Just as Volt sales were beginning to improve (slightly), somebody cried “Fire!” in a crowded theater, and that has really put the kibosh on sales. Once again, GM has had to backwater on its sales targets, now saying it will simply build as many cars as customers will buy.

The pace and frequency of anti-Volt stories has been picking up, as some find it a timely excuse to bash the Obama administration for backing the car in the first place. But the political problems with the Volt are fleabites; the real wounds were caused by GM’s complete failure in marketing the car.

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Biggest Product Flops of 2011: FIAT 500 and Chevy Volt?

December 30th, 2011

New Coke was a product flop. Bic disposable underwear was a product flop. I won’t even mention the Ford Edsel.

But the new FIAT 500 and Chevy Volt?

Yahoo! Finance has determined, perhaps as nothing more than a way to generate year-end web traffic, that those two new cars were some of the biggest product flops of 2011, right up there with Qwikster.

Yes, sales have been a disappointment, but calling them flops is a bit unfair and premature. Well, for one car, anyway.

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Green Update: $40,000 for a Focus EV?

November 15th, 2011

Ford Focus Electric

The big news seems not to be the debut of Ford’s all-electric 2012 Focus but its price. At $39,995 (including destination fee), it is $3,995 more than the Nissan Leaf—its real competitor—and twice the price of a gas-powered Focus, to which it looks nearly identical.

Chevrolet’s Volt is priced the same but has the range-extender gas engine. Guess which car I’d want? Both are eligible for the $7,500 federal tax credit.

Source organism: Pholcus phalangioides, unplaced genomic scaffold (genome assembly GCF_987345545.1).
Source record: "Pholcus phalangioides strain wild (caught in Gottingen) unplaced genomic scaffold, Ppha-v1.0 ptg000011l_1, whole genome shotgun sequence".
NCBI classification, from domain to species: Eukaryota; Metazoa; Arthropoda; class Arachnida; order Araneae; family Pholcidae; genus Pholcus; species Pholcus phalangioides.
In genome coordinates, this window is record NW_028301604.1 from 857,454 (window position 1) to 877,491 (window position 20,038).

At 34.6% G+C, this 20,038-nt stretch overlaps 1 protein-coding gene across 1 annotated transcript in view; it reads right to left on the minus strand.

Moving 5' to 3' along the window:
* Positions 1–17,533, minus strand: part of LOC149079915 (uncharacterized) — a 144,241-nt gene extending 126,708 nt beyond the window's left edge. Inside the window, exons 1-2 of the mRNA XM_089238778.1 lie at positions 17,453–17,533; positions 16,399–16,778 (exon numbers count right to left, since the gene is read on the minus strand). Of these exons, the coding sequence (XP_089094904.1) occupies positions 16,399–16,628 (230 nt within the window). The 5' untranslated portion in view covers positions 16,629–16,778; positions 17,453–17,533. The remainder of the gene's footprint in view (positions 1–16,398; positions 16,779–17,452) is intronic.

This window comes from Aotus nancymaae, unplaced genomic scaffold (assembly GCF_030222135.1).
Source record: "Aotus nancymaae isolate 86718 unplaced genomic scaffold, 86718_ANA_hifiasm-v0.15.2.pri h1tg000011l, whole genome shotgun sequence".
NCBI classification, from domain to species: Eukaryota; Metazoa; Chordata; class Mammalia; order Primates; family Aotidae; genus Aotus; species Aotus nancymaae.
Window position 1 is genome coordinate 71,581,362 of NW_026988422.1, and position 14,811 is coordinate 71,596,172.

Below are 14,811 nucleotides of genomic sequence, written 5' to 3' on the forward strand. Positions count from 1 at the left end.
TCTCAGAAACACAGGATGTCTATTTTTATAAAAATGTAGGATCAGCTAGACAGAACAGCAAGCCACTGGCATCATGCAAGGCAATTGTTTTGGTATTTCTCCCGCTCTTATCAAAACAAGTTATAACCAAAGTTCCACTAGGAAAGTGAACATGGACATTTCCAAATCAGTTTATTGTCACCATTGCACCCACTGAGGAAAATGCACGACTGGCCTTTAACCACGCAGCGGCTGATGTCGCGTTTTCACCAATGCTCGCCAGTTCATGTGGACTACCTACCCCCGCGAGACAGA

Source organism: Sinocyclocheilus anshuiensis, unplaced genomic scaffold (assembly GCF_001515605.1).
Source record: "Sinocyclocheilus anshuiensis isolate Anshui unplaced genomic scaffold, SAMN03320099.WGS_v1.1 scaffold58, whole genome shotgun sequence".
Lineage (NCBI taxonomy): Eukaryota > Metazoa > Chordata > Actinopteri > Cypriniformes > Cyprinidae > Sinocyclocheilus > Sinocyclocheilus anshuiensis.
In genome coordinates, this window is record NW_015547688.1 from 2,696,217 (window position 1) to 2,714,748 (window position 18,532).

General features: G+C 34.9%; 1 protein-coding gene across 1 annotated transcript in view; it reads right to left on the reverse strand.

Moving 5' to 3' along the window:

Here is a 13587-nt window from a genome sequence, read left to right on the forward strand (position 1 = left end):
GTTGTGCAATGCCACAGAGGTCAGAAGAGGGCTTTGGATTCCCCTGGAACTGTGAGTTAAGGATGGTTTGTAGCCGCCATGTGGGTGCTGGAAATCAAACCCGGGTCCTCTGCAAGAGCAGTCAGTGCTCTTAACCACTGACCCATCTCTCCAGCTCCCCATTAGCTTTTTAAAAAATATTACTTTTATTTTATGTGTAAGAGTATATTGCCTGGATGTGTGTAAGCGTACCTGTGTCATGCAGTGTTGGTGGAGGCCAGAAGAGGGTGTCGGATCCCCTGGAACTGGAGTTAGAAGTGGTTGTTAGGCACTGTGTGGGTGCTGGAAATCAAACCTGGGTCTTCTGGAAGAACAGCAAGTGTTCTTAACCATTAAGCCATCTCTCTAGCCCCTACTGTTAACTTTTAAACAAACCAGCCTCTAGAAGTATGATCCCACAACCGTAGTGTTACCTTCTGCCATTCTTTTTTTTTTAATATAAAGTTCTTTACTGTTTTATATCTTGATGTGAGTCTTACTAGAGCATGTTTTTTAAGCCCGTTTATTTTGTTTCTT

Ford pumps up the fact that the car will recharge in three to four hours using a 240-volt charging station (optional) and that it comes with a slew of standard equipment. The Leaf takes much longer and options out its equipment list.

Whether one would want all this stuff—MyFord Touch, rear camera, push-button start, MyKey, Bluetooth, SIRIUS satellite radio, etc., etc.—is surely questionable. Your only options are leather seats and two paint colors. “Build your car” with these two choices at the Ford site.

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Volt Owners Are Giggling: Fisker Karma Gets Low EPA Rating

October 20th, 2011

Fisker Karma Hybrid

The EPA just rated the series plug-in hybrid Fisker Karma sedan, and the company immediately put out a press release saying how “delighted” it was at the results. What?!

The EPA rated the Karma at 52 mpge (mpg “equivalent” for EVs and hybrids, that is, for combined city/highway driving). The company had projected 100 mpge and still says it “firmly believes” you’ll get up to 50 miles on a charge. EPA says, no, you’re gonna get 32 miles on battery alone, and another 20 mpg when the gas-powered range extender kicks in. And probably a lot less driving in Sport mode.

The similarly powered Chevrolet Volt was rated at 94 mpge and costs $39,000. The Karma has three versions priced at $96,000-$109,000. “The top EcoChic edition is an animal-free showcase of high-end textiles, faux suede, and rescued California wildfire hardwood.” So says Car and Driver, while Volt drivers continue laughing.